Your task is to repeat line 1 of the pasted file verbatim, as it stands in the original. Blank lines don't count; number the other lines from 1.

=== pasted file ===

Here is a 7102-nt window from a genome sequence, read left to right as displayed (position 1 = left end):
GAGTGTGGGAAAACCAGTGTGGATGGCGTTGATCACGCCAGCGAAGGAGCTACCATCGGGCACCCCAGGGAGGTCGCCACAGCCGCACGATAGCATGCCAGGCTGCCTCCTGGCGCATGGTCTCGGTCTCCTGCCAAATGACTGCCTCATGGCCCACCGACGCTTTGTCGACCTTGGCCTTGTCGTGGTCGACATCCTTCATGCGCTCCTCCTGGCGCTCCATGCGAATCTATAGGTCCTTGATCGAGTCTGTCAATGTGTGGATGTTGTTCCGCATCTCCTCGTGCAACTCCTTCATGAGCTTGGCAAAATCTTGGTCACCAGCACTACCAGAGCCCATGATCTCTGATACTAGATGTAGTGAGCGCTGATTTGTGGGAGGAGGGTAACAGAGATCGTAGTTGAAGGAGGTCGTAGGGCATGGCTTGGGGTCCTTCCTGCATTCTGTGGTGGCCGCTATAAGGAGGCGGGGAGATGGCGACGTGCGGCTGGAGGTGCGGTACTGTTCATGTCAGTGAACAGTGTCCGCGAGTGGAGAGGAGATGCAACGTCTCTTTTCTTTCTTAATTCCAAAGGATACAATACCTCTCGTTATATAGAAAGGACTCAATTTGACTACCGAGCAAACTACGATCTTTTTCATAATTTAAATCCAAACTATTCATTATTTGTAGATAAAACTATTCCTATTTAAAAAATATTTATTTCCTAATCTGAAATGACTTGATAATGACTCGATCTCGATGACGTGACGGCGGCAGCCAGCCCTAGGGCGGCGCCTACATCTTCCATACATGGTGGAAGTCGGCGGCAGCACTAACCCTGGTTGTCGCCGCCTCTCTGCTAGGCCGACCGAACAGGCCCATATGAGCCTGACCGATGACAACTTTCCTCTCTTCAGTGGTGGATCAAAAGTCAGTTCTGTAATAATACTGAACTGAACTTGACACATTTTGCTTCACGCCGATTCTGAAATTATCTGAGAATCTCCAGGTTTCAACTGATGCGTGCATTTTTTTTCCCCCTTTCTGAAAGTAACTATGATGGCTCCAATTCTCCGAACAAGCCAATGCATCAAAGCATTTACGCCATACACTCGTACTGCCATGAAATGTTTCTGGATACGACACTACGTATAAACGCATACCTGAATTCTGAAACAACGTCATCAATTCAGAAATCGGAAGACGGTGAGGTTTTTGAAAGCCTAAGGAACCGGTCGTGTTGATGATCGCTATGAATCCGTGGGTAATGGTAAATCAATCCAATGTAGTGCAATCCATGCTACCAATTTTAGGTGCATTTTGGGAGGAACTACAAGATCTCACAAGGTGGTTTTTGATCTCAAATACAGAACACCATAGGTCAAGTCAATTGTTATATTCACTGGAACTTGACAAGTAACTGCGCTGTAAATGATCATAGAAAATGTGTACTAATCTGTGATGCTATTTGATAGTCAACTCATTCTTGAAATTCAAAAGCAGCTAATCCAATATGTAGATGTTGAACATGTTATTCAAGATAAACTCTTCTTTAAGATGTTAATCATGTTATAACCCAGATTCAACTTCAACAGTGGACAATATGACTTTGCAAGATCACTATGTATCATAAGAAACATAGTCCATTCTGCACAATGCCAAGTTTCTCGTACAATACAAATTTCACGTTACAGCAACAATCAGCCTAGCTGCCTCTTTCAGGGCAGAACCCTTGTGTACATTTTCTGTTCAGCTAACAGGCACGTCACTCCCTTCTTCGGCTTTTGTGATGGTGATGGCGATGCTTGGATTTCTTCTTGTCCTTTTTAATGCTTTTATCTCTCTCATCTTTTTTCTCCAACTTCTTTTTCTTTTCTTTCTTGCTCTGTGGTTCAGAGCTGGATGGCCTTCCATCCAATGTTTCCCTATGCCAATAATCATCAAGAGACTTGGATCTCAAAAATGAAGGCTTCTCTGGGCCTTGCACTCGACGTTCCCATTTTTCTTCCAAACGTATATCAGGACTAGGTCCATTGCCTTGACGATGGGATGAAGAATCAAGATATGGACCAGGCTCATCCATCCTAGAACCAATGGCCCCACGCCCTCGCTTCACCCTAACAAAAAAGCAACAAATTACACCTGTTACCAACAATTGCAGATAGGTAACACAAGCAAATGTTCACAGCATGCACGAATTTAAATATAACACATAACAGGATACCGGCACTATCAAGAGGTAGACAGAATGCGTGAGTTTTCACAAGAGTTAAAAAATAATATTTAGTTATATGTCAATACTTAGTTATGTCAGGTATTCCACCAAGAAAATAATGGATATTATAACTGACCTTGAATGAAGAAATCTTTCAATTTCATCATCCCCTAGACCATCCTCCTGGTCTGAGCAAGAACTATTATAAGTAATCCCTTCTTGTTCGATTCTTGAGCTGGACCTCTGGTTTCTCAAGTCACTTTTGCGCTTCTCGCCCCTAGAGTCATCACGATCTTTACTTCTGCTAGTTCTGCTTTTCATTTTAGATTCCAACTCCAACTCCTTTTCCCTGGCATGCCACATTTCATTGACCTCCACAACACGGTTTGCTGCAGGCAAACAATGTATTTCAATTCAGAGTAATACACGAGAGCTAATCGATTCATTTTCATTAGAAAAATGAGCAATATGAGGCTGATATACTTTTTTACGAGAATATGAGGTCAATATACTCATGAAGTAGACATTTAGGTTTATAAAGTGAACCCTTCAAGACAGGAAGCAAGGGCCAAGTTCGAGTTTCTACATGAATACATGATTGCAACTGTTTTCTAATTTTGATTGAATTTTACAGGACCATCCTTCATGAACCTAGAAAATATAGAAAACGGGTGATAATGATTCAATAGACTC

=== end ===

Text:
Here is a 7102-nt window from a genome sequence, read left to right as displayed (position 1 = left end):